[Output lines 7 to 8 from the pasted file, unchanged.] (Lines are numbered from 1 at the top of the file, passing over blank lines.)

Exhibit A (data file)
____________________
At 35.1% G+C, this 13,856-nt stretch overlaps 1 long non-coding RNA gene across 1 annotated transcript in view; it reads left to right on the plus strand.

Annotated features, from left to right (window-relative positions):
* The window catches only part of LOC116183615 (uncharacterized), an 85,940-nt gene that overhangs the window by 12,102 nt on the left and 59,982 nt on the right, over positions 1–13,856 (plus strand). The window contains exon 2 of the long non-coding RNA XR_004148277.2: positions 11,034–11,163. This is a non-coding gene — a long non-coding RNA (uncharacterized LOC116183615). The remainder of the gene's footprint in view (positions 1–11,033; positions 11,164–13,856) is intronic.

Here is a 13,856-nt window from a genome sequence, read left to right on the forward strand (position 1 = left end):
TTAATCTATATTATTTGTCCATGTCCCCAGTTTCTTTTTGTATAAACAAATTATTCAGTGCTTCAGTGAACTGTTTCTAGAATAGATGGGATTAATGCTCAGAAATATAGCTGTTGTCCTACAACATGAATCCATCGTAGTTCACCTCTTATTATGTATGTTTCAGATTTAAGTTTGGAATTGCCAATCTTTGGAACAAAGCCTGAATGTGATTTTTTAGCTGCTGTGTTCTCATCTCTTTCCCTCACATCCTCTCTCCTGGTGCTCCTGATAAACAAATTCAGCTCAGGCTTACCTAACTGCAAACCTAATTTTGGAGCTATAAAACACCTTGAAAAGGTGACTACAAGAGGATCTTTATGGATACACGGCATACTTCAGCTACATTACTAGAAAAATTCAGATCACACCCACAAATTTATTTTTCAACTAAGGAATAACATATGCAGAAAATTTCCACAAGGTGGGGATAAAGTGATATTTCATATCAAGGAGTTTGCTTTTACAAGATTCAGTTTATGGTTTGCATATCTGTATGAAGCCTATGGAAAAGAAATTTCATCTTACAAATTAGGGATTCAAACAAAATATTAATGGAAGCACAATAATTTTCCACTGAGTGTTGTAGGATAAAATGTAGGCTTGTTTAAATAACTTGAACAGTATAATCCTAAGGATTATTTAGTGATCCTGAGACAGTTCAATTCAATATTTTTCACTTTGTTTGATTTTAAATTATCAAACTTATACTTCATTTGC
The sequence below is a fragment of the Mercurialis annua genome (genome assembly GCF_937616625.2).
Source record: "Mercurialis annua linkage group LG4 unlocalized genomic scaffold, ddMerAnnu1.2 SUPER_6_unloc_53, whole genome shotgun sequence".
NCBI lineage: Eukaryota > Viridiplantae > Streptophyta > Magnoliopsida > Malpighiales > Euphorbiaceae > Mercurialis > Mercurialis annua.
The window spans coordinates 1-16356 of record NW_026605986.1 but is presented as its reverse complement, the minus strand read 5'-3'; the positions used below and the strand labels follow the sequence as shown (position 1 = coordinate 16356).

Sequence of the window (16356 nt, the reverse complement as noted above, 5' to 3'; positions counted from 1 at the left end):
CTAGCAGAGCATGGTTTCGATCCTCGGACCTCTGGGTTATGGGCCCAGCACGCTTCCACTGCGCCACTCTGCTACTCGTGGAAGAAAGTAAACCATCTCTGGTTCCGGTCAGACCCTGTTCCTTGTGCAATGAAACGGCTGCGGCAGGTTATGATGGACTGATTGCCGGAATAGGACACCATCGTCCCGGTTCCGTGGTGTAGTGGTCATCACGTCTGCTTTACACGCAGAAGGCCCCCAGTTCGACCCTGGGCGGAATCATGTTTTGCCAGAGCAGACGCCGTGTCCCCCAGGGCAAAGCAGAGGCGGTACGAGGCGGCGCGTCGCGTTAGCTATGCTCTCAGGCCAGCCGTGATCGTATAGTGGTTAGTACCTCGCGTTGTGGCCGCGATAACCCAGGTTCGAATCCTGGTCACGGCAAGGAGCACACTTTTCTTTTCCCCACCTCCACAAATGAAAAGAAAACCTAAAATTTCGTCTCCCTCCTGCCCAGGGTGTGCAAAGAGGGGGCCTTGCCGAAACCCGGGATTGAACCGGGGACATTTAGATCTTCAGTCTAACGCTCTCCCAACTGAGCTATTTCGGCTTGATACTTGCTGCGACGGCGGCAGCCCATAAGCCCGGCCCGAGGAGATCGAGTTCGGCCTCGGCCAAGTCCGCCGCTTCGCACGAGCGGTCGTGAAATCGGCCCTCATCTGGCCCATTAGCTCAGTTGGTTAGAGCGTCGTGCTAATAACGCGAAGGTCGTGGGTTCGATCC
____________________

Source record: "Mercurialis annua linkage group LG4 unlocalized genomic scaffold, ddMerAnnu1.2 SUPER_6_unloc_53, whole genome shotgun sequence".
NCBI lineage: Eukaryota > Viridiplantae > Streptophyta > Magnoliopsida > Malpighiales > Euphorbiaceae > Mercurialis > Mercurialis annua.